Peashakes and the local media (bloggers included)

Dateline: Fri 09 Feb 2007

I am in a rush to get to Indy this morning, but please check out reports on both indyundercover and Advance Indiana about the Star FINALLY busting open news that A) there was a pea shake raid on the Near Westside last week B) State Sen. Glenn Howard showed up during the raid and made excuses. "It's just a pea shake...they're not hurting anybody" and C) Sen. Howard's statement was taken out of the original police report (!).

Note to readers: this is old news on the blogs. Indyundercover broke the story last week, thanks to law enforcement officers (LEOs) who have a sense of civic pride and an understanding of their jobs -- to enforce the law. The Star has been notably silent, except for RiShawn Biddle's Expresso posturing about how harmless pea shakes are. Make them all legal, he says. Fine, but they are not.

I am weary of hearing that pea shakes are the equivalent of bingo for whites. The law is the law. If smoking pot is illegal but not so bad, why are our prisons filled with guys who did pot? If the law stinks, let Sen. Howard introduce legislation to change it -- like that's going to happen. Or how's this -- let the Star editorialize for legislation to recognize the pea shakes.

The Star has been remiss in reporting on any aspect of this story in the past week, but Vic Ryckaert's Page 1 story this a.m. and Matt Tully's excellent column following pretty broke the ice. They've also proven that good reporting is still integral to the newsroom, despite the fears and qualms of the top editors.

But why the silence for a week or so, from the state's largest newspaper? Exec editor Dennis Ryerson doesn't think there is anything wrong with peashakes. They are part of "the fabric of African-American culture," is his belief. Fine. He lives at 54th and Meriidan. RiShawn reportedly lives in a safe cozy area on the Northeastside. Radio show host Amos Brown, another defender of pea shakes, does not live in the ghetto either.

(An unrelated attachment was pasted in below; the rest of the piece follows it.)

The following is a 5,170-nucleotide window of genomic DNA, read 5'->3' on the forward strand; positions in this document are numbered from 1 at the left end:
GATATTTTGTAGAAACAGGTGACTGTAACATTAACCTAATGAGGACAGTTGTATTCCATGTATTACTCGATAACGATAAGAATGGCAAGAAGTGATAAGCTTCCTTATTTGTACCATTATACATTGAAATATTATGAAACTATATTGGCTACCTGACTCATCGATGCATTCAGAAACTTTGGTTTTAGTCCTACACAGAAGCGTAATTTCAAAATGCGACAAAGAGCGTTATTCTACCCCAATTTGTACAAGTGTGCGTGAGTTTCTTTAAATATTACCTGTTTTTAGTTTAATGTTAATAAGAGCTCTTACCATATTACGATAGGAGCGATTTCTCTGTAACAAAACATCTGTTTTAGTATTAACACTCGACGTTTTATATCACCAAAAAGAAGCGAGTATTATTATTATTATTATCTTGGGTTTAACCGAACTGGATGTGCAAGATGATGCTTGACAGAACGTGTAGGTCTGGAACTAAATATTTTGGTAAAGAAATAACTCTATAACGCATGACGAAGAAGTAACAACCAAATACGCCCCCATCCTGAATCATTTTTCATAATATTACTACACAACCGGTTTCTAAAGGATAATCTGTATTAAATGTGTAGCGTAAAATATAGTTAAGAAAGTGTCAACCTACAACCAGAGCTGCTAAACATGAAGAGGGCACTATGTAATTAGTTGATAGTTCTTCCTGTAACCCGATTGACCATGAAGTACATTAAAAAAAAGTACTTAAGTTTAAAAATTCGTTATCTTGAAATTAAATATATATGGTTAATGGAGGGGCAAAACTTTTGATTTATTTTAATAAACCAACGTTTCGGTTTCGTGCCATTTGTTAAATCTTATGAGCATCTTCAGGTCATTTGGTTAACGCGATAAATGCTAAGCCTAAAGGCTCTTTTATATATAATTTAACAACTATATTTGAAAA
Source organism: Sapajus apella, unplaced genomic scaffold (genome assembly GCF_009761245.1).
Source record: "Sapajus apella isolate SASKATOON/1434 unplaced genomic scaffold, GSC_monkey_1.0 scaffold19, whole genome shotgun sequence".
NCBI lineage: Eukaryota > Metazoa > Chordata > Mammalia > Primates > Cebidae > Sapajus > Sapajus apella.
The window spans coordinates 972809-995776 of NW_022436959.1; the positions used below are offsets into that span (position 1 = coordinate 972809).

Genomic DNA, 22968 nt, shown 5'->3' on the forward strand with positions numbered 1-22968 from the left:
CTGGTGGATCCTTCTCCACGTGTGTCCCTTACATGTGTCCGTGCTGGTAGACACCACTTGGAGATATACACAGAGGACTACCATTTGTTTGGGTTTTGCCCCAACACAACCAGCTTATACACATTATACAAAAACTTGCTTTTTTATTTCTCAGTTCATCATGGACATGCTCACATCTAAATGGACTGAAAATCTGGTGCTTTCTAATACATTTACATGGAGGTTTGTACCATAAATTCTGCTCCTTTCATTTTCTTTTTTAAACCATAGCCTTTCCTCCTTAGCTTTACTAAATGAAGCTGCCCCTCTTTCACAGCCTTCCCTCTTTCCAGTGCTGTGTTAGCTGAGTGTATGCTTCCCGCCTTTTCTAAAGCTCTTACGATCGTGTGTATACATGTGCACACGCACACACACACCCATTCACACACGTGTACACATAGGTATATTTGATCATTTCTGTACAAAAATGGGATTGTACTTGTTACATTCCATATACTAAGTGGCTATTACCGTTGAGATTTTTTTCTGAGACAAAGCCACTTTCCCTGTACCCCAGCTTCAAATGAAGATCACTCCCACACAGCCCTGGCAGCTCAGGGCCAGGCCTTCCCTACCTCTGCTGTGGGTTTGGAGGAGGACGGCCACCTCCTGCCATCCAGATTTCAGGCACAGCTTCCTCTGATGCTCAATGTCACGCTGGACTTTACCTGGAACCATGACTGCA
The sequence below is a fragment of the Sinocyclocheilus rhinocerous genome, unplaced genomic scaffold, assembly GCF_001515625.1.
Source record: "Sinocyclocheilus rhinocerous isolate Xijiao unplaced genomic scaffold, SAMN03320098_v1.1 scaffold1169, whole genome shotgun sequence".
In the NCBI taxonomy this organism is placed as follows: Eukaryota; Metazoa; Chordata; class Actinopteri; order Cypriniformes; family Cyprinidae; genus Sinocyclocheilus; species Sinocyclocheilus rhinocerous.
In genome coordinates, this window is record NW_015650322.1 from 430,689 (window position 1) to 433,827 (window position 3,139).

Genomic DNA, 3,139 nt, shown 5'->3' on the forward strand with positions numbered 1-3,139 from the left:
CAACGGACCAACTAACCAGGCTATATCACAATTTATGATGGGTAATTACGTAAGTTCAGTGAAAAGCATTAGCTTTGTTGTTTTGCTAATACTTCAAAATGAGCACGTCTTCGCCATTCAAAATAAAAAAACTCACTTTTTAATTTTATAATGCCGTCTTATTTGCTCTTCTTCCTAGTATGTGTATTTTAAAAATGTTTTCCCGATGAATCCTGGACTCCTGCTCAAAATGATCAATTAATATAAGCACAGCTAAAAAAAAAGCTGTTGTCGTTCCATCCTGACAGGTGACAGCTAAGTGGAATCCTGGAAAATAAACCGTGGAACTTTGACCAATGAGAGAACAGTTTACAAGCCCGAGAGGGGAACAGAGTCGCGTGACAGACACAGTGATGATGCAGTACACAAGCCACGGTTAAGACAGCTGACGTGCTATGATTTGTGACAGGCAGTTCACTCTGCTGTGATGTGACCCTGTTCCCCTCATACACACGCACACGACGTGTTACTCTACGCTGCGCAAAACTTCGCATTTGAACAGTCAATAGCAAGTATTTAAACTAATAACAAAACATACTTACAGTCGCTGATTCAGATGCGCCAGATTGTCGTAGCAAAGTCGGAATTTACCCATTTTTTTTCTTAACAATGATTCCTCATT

Guess what, folks? It was the neighbors on Roache Street who called the cops over this pea shake because they were tired of drunks loitering and gunshots being fired. Think that goes down in church bingo parlors? And if it did, don't you think the cops should and would be called? And maybe a pastor or two would be hauled to jail?

This double standard when it comes to a black game is white hypocricy and racism at its worse. "Just let them have their little fun...they're not hurting anybody." It is condescending and insulting to anyone who is law-abiding. Guns and $5000 were taken in the Westside raid; were the guns registered? What about the campaign to get weapons off the streets?

Why do I care? I live out in the country, an hour from Indy. But if a pea shake or a meth house was my neighbor, with all the attendant activity, you can bet I'd be hollering.

Let's get back to following the law and getting politics out of the game. And yes, this is about politics, as IUPUI law prof Henry Karlson said at the tail end of the Star's story this morning. If it smells like politics, it probably is politics. This stinks to high heaven like politics: a Dem admnistration afraid to stand up to the old ghetto mafia. Time for a change, boys and girls. This attitude is not good for anyone -- the neighbors, law enforcement, the city at large.

comments: ruth@ruthholladay.com

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